Driving While Distracted Is a Primary-Care Issue, Physician Says; Talking or Texting Behind the Wheel Is Roughly Equivalent to Driving Drunk – via Science Daily – It’s time for physicians to talk to patients about driving while distracted, a problem that has risen to the rough equivalence of drunken driving thanks to the proliferation of phones that allow drivers to talk and text, Amy Ship, MD, a primary care physician at Beth Israel Deaconess Medical Center suggests.
Walter Brennan Reading Mark Twain – via ear ideas – “It is too clear and so it is hard to see. A dunce once searched for a fire with a lighted lantern. Had he known what fire was, He could have cooked his rice much sooner.” -Zen Flesh, Zen Bones..
Video: What I Wish I Had Known When I Was 18 – via Open Culture
Just How Risky Are Risky Businesses? – via WSJ – “My recommendation to companies faced with low-probability and high-severity events would be to worry less about quantifying the probability of those events and focus on developing business continuity and disaster recovery plans that can minimize or contain the damage,” said Barry Franklin, a director in Towers Watson’s corporate risk management practice.
Miguel’s Weekly Favorites
How lucky charms really work – via Only Humans – Wade Boggs, the former Red Sox slugger and third baseman, was very ritualistic about his warm-ups. For night games, he took batting practice at precisely 5:17 and ran wind sprints at exactly 7:17. He fielded 150 ground balls before every game, never more nor less, and always ended his infield practice by stepping—in the same order—on third, second and first base, then the baseline, followed by two steps in the coaching box and four more steps into the dugout. He ate chicken before every game, and even though he was not Jewish, he scratched the Hebrew word for “life” in the dirt before every at-bat.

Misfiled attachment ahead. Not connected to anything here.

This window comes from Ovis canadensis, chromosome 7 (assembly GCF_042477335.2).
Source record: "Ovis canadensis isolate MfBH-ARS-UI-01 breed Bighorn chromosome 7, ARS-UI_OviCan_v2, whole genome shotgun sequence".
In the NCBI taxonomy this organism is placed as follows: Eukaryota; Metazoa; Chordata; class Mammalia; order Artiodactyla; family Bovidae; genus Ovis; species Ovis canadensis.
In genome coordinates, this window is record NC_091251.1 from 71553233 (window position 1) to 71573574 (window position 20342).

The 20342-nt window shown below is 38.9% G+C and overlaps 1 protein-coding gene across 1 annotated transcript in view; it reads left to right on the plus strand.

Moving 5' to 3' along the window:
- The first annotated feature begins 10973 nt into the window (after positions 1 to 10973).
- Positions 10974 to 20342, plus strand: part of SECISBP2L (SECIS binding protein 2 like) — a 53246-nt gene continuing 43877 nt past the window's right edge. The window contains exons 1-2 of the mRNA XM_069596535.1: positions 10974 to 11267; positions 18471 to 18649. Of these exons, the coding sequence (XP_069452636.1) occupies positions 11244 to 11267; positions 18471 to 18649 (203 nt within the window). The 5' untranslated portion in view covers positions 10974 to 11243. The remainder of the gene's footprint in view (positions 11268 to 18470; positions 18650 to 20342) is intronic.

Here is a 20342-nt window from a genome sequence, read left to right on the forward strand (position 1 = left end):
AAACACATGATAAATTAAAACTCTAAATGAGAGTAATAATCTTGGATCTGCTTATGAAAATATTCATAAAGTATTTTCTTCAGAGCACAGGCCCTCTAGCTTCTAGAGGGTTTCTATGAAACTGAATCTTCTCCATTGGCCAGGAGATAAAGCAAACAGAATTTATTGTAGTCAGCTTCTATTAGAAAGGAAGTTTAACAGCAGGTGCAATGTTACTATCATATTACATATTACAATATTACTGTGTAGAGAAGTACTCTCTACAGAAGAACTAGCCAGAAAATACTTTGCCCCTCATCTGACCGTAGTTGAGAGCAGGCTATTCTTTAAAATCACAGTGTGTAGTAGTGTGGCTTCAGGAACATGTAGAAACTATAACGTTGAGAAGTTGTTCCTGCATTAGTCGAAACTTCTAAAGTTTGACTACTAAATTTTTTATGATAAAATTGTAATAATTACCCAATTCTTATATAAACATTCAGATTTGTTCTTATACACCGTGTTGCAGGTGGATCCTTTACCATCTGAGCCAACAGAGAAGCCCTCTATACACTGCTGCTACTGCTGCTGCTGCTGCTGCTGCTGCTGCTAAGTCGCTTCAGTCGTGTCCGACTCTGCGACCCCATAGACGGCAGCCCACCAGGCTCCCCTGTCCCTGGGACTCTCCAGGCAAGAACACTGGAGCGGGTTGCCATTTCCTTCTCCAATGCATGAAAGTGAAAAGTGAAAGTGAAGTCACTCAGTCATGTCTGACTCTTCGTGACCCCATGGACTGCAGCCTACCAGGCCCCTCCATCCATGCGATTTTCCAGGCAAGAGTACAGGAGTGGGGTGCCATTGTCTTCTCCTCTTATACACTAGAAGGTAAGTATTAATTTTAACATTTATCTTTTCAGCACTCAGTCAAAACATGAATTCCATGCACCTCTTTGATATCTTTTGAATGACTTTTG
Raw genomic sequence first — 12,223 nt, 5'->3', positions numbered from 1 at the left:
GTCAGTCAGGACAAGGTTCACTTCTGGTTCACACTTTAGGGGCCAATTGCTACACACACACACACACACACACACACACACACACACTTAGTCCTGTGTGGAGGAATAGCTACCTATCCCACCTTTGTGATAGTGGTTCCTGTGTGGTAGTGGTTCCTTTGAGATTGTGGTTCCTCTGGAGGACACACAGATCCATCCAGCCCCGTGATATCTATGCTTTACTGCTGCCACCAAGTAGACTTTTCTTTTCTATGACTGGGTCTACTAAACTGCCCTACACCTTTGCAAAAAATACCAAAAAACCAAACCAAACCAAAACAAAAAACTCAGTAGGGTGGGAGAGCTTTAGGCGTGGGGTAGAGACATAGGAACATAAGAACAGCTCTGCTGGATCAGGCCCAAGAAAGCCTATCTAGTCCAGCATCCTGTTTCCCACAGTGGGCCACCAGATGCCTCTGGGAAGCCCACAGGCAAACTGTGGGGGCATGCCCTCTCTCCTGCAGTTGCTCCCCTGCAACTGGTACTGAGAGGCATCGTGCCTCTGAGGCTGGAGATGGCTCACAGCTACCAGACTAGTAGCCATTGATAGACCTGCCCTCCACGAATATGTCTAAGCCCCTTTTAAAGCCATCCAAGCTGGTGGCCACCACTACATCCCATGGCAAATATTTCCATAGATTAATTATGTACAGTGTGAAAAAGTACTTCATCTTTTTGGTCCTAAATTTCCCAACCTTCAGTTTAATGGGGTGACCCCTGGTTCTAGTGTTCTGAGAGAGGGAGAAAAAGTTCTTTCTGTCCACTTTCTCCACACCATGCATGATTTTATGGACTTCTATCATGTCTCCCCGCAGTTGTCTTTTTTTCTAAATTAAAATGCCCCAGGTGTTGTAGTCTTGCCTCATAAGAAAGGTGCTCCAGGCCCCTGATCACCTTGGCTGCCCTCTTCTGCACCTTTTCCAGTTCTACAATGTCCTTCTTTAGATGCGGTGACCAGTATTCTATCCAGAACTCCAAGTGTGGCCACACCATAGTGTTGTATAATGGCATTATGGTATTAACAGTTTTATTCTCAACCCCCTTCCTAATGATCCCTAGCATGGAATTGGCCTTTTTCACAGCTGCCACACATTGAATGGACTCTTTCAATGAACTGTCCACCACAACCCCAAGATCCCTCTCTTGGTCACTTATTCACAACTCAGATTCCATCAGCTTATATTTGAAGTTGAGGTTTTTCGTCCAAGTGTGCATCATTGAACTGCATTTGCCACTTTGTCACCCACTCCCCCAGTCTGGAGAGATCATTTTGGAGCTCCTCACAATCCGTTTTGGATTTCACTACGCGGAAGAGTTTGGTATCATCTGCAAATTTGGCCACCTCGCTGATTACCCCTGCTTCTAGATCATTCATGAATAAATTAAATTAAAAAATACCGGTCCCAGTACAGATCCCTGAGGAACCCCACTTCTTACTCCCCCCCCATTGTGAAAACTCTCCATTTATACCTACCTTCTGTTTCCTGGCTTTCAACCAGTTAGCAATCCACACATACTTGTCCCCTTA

Richard Thaler: Recipes for Ruin, in the Gulf or on Wall Street – via NYT -AS the oil spill in the Gulf of Mexico follows on the heels of the financial crisis, we can discern a toxic recipe for catastrophe. The ingredients include risks that are erroneously thought to be vanishingly small, complex technology that isn’t fully grasped by either top management or regulators, and tricky relationships among companies that are not sure how much they can count on their partners.
Video: Mit World: Environmental Impacts of Aviation – via MIT – Knowing more about the environmental impacts of aviation is increasingly essential, but according to Ian Waitz, it is also an area where uncertainties abound. One thing we know for sure is that the airplanes developed today will be flying for next 30 years, as the fleet dynamics are very stable, due to the extraordinary costs and lead-time to design and build. Meanwhile, an increasingly affluent population will travel more, and more of that travel will take place on today’s airplanes.
Ditch the Coffee, Go Outside Instead – via Good – A new study backs up the proverbial wisdom that a little fresh air and time spent communing with nature does a person a lot of good. The study, published in this month’s issue of the Journal of Environmental Psychology, suggests that spending a small window of time out in nature rejuvenates us, both mentally and physically. Treehugger has details on the study and analysis from its lead author, Richard Ryan, a professor of psychology at the University of Rochester.
Video: Stephen Hawking on Religion: ‘Science Will Win Because it Works – via Youtube
Can Utilizing Knowledge of Cults Help Us with Terrorist Groups? – via Robert Cialdini – The author and psychologist Robert Cialdini writes about the six “weapons of influence” that are implemented in persuasion and coercion techniques. The six “weapons” – reciprocity, commitment and consistency, social proof, authority, liking and scarcity – are tools used jointly that are meant to affect influence and persuasion in individuals. This is often done through lies and deception – the result being instability that leads to greater dependence on the cult organization.